The Quick Serve Restaurant (QSR) industry is built on consistency and shared resources. National chains like McDonald’s and regional chains like Cracker Barrel grow faster by reusing the same business model, décor, and menus, with little change from one location to the next.
The QSR technology stack reflects the consistency of each store’s front end. Although each franchise is independently owned and operated, they share subscriptions to SaaS applications, or use multiple tenants of the same application. Each app is usually segmented by store. IT and Corporate Security have access to the entire database, while each franchise has visibility into its own data.
These SaaS applications cover everything from CRM to supply chain to marketing and HR. The data in it is used to understand consumer habits, improve marketing campaigns and manage employees. Like every other industry, QSR SaaS applications contain a lot of data that needs to be secured.
At the same time, we see the food chain being attacked. Although it is not clear whether the recent violations in fast food chain involving SaaS applications, it is clear threat actors are increasingly turning their attention to restaurant chains. QSRs have unique challenges and must take specific and significant security measures to protect their SaaS applications.
Franchising Presents Unique SaaS Challenges
Like all businesses, QSR needs to prevent their data from falling into the hands of threat actors. In addition, QSR has a secondary concern experienced by several other businesses.
Burger King has about 7,000 franchises in the United States. These individually owned and operated restaurants are often in competition with one another. Different franchises can store data within the same SaaS application. However, the data is segmented to prevent stores from viewing intra-chain competitor data.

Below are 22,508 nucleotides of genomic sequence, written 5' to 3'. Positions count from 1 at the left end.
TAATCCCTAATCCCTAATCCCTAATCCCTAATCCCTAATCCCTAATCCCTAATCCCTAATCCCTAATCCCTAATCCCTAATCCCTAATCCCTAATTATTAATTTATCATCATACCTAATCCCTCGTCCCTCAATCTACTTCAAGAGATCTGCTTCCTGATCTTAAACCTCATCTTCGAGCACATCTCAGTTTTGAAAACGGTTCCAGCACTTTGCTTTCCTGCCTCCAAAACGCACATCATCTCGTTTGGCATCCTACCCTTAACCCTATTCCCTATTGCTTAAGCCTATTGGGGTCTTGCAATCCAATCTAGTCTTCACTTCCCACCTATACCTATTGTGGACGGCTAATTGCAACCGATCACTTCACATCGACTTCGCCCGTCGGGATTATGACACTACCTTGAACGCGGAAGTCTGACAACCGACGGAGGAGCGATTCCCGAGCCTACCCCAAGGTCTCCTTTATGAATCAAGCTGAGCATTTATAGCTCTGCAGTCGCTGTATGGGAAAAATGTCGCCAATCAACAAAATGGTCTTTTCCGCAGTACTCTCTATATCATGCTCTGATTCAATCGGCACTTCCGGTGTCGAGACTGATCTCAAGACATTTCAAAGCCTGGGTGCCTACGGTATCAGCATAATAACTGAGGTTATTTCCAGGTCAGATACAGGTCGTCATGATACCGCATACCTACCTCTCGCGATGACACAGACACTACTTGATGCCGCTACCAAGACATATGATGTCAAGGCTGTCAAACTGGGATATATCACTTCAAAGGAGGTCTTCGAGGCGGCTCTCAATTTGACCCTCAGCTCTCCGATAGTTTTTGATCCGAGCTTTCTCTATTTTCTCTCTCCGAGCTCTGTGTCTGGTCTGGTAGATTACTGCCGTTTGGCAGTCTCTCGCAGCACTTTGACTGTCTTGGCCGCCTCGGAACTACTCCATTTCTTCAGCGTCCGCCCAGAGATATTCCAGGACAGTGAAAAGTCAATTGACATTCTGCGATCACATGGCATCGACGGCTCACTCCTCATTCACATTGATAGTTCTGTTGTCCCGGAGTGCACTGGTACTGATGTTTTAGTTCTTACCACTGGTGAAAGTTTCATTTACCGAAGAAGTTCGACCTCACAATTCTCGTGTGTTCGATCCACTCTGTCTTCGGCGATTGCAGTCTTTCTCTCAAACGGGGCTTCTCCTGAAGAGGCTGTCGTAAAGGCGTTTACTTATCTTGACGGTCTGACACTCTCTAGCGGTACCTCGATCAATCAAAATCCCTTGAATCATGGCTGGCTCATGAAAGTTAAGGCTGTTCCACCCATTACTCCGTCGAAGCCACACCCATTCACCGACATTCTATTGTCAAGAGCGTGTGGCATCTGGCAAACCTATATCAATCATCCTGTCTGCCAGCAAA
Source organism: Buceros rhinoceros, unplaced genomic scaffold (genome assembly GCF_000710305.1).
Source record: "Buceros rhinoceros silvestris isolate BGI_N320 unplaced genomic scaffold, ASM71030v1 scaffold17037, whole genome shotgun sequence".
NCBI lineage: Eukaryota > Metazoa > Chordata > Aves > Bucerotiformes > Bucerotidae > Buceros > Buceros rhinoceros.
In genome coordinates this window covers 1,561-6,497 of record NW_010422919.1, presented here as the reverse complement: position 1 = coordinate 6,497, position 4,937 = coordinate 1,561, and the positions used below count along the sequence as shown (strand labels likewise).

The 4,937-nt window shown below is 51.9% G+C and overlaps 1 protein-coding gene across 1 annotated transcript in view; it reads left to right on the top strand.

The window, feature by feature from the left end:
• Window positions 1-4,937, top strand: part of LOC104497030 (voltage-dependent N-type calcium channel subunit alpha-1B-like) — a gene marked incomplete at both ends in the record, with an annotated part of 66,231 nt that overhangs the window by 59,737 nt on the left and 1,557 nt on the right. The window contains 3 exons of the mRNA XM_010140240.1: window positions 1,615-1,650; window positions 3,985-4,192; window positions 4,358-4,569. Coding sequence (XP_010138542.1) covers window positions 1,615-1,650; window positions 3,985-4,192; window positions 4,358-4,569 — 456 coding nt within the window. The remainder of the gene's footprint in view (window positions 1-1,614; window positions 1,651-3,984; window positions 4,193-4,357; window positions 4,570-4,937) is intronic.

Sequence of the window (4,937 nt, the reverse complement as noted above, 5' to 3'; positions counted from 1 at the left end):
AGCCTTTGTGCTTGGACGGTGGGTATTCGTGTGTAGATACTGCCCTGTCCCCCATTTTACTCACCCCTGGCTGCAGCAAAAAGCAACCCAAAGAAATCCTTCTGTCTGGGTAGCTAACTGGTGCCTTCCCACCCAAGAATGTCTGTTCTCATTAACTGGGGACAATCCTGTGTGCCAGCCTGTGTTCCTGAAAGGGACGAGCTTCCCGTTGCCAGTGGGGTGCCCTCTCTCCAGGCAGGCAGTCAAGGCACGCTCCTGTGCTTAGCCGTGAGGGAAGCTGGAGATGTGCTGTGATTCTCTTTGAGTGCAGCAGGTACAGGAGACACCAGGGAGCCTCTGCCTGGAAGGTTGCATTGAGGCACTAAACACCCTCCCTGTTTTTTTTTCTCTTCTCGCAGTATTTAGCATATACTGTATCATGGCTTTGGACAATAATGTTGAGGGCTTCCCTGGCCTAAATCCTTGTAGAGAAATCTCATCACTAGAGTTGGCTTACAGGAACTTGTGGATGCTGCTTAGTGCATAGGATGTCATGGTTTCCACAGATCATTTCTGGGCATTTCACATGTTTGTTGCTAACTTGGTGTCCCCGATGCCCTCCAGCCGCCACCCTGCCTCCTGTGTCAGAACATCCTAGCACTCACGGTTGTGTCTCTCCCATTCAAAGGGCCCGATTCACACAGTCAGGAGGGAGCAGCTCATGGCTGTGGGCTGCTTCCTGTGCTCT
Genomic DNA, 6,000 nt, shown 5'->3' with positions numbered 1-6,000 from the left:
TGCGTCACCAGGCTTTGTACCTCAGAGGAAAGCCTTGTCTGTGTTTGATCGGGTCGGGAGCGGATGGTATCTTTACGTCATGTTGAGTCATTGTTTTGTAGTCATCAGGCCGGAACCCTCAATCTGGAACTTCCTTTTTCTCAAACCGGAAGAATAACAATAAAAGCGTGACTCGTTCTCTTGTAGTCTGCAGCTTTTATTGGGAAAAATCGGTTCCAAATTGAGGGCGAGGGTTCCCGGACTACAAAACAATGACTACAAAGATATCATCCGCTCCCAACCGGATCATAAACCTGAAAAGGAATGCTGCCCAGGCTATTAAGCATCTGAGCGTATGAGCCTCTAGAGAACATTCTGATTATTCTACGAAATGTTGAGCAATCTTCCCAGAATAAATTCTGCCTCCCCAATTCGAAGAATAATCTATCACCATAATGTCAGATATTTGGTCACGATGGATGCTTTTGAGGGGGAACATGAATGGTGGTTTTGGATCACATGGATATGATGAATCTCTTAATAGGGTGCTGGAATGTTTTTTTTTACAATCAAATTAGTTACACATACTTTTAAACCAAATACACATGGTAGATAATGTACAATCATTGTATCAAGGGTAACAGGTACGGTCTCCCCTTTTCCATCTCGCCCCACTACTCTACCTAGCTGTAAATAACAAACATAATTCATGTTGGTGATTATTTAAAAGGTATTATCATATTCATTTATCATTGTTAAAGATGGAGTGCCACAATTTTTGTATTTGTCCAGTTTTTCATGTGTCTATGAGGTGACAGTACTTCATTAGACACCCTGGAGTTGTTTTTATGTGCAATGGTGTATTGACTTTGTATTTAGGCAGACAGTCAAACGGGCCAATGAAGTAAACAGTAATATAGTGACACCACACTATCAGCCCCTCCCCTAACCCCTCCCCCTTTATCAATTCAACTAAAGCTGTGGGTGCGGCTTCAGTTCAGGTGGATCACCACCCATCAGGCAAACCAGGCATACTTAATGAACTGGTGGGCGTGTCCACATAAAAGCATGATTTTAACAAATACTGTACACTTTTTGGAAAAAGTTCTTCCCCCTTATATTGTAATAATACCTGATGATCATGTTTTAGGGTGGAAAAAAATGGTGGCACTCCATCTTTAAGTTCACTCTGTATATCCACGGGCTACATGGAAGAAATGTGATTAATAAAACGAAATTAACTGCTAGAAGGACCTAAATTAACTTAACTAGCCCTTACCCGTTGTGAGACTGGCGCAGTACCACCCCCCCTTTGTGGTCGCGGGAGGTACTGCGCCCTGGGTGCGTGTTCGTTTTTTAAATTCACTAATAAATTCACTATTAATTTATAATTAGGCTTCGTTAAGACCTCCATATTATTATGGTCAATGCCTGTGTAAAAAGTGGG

Segmenting data so that corporate CISO teams have a full view of their applications, regional management offices have access to aggregated data within their region, and individual franchisees can only view data they require sensitive configurations via role-based access tools.
If misconfigured, data can easily be exposed in the chain. System administrators should continuously monitor their configuration to ensure this does not occur.
Securing Multiple Application Tenants
In addition to sharing segmented applications, multiple QSRs use different tenants of the same application. Each tenant must be secured separately, with the configuration following the chain guidelines.
Some stores may have very secure examples of apps, while others may have poor security postures. Ensuring that each branch maintains strict security standards in an environment like this is a herculean task.
Identity and Access Governance Is Critical in SaaS QSR
Another unique challenge for QSR today stems from the fact that they have been one of the major players impacted by COVID-19 and their incredible retirement. Many restaurants have reduced hours, returned to drive-thru only, or are operating with skeleton crews trying to serve their customers.
Shortages of employees mean more employees are given access to systems that should have been controlled by managers in the past. Shortages are also fueled by employees staying at work for short periods of time. These employees are not “cybertrained”, and are far more vulnerable to social engineering attacks such as phishing. Also, they tend to be younger, and don’t always appreciate the impact of sharing their login credentials with friends and social networks.
As a result, the onboarding and deprovisioning of employees from thousands of chains around the world is more important than ever. Former employees need their access revoked as soon as possible to limit the possibility of data leaks, breaches and other cyber attacks.
Protect Against SaaS Threats
To counter this unique challenge, a SaaS Security Posture Management (SSPM) could come into the picture. SSPM helps restaurants manage settings that disaggregate data by store. It also compares different tenants, telling enterprise CISO teams which stores, regions, and countries have secured their applications, and which have misconfigurations that could result in data leaks or breaches.
In addition, SSPM notifies restaurants when they connect high-risk third-party applications to the core hub, or if their employees access SaaS applications with low-cleanliness devices. It manages users and access, ensures that security tools such as MFA are in place, and reviews user activity to detect threats that could lead to breaches.
When security settings are misconfigured, it notifies application administrators and security teams when configuration deviations have made data accessible to other stores, and offers repair guides to help them reseal data walls between franchises.
With effective SSPM tools, QSR can manage their restaurants using SaaS applications with the confidence that their data is safe.